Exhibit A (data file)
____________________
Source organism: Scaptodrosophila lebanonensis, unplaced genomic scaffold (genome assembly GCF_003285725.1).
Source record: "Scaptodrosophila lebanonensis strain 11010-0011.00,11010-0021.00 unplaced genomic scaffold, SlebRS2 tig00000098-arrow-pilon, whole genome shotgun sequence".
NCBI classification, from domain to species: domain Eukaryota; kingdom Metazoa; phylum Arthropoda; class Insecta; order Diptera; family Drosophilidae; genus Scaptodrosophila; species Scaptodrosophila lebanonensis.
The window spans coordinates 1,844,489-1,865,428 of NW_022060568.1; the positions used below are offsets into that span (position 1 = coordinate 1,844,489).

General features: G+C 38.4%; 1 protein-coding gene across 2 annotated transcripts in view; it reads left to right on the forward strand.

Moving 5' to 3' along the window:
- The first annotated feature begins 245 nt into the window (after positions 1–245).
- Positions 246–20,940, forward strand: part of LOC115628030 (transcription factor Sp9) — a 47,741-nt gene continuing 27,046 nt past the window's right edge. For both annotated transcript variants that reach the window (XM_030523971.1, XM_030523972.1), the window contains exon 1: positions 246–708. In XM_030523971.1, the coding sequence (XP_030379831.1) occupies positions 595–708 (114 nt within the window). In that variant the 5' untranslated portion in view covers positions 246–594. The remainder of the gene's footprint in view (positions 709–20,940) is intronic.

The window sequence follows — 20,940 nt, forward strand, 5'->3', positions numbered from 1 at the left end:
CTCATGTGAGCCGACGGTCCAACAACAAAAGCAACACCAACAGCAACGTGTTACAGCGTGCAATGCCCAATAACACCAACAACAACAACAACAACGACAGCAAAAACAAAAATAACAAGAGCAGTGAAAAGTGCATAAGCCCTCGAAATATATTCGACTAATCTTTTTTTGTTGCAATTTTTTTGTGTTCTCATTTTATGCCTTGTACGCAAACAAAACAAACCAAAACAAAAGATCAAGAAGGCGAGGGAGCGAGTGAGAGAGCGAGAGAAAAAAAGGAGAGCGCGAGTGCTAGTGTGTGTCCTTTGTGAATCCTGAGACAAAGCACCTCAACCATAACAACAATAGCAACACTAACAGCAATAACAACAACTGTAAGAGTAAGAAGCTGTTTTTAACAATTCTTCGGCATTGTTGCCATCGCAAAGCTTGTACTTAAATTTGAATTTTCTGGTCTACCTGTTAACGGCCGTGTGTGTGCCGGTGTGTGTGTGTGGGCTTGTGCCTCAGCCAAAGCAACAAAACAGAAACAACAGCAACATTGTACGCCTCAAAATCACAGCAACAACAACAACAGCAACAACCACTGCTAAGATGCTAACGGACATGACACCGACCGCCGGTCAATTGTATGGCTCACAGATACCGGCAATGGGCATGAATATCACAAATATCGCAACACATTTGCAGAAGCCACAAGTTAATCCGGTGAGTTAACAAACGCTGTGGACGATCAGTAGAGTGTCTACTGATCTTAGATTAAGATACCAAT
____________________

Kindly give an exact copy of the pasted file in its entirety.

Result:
Source organism: Scaptodrosophila lebanonensis, unplaced genomic scaffold (genome assembly GCF_003285725.1).
Source record: "Scaptodrosophila lebanonensis strain 11010-0011.00,11010-0021.00 unplaced genomic scaffold, SlebRS2 tig00000098-arrow-pilon, whole genome shotgun sequence".
NCBI classification, from domain to species: domain Eukaryota; kingdom Metazoa; phylum Arthropoda; class Insecta; order Diptera; family Drosophilidae; genus Scaptodrosophila; species Scaptodrosophila lebanonensis.
The window spans coordinates 1,844,489-1,865,428 of NW_022060568.1; the positions used below are offsets into that span (position 1 = coordinate 1,844,489).

General features: G+C 38.4%; 1 protein-coding gene across 2 annotated transcripts in view; it reads left to right on the forward strand.

Moving 5' to 3' along the window:
- The first annotated feature begins 245 nt into the window (after positions 1–245).
- Positions 246–20,940, forward strand: part of LOC115628030 (transcription factor Sp9) — a 47,741-nt gene continuing 27,046 nt past the window's right edge. For both annotated transcript variants that reach the window (XM_030523971.1, XM_030523972.1), the window contains exon 1: positions 246–708. In XM_030523971.1, the coding sequence (XP_030379831.1) occupies positions 595–708 (114 nt within the window). In that variant the 5' untranslated portion in view covers positions 246–594. The remainder of the gene's footprint in view (positions 709–20,940) is intronic.

The window sequence follows — 20,940 nt, forward strand, 5'->3', positions numbered from 1 at the left end:
CTCATGTGAGCCGACGGTCCAACAACAAAAGCAACACCAACAGCAACGTGTTACAGCGTGCAATGCCCAATAACACCAACAACAACAACAACAACGACAGCAAAAACAAAAATAACAAGAGCAGTGAAAAGTGCATAAGCCCTCGAAATATATTCGACTAATCTTTTTTTGTTGCAATTTTTTTGTGTTCTCATTTTATGCCTTGTACGCAAACAAAACAAACCAAAACAAAAGATCAAGAAGGCGAGGGAGCGAGTGAGAGAGCGAGAGAAAAAAAGGAGAGCGCGAGTGCTAGTGTGTGTCCTTTGTGAATCCTGAGACAAAGCACCTCAACCATAACAACAATAGCAACACTAACAGCAATAACAACAACTGTAAGAGTAAGAAGCTGTTTTTAACAATTCTTCGGCATTGTTGCCATCGCAAAGCTTGTACTTAAATTTGAATTTTCTGGTCTACCTGTTAACGGCCGTGTGTGTGCCGGTGTGTGTGTGTGGGCTTGTGCCTCAGCCAAAGCAACAAAACAGAAACAACAGCAACATTGTACGCCTCAAAATCACAGCAACAACAACAACAGCAACAACCACTGCTAAGATGCTAACGGACATGACACCGACCGCCGGTCAATTGTATGGCTCACAGATACCGGCAATGGGCATGAATATCACAAATATCGCAACACATTTGCAGAAGCCACAAGTTAATCCGGTGAGTTAACAAACGCTGTGGACGATCAGTAGAGTGTCTACTGATCTTAGATTAAGATACCAAT